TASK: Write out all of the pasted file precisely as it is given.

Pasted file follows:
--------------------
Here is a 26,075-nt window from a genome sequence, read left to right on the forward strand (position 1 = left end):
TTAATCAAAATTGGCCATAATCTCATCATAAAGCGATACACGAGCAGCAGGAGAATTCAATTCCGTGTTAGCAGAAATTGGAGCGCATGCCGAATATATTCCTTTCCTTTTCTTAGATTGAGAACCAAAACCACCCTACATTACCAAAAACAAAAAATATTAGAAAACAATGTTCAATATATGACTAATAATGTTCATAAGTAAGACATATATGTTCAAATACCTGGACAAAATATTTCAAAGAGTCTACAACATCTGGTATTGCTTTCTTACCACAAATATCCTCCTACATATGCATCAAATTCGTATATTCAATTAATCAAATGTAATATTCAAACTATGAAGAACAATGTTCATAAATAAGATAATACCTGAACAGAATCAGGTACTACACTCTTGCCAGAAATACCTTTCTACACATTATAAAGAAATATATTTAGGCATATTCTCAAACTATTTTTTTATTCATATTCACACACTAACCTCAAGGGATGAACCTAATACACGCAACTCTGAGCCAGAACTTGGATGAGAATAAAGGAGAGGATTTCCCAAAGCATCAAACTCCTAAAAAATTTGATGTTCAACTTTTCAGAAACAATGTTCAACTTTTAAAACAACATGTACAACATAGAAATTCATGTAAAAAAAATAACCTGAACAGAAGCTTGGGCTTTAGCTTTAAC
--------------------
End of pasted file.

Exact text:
Here is a 26,075-nt window from a genome sequence, read left to right on the forward strand (position 1 = left end):
TTAATCAAAATTGGCCATAATCTCATCATAAAGCGATACACGAGCAGCAGGAGAATTCAATTCCGTGTTAGCAGAAATTGGAGCGCATGCCGAATATATTCCTTTCCTTTTCTTAGATTGAGAACCAAAACCACCCTACATTACCAAAAACAAAAAATATTAGAAAACAATGTTCAATATATGACTAATAATGTTCATAAGTAAGACATATATGTTCAAATACCTGGACAAAATATTTCAAAGAGTCTACAACATCTGGTATTGCTTTCTTACCACAAATATCCTCCTACATATGCATCAAATTCGTATATTCAATTAATCAAATGTAATATTCAAACTATGAAGAACAATGTTCATAAATAAGATAATACCTGAACAGAATCAGGTACTACACTCTTGCCAGAAATACCTTTCTACACATTATAAAGAAATATATTTAGGCATATTCTCAAACTATTTTTTTATTCATATTCACACACTAACCTCAAGGGATGAACCTAATACACGCAACTCTGAGCCAGAACTTGGATGAGAATAAAGGAGAGGATTTCCCAAAGCATCAAACTCCTAAAAAATTTGATGTTCAACTTTTCAGAAACAATGTTCAACTTTTAAAACAACATGTACAACATAGAAATTCATGTAAAAAAAATAACCTGAACAGAAGCTTGGGCTTTAGCTTTAAC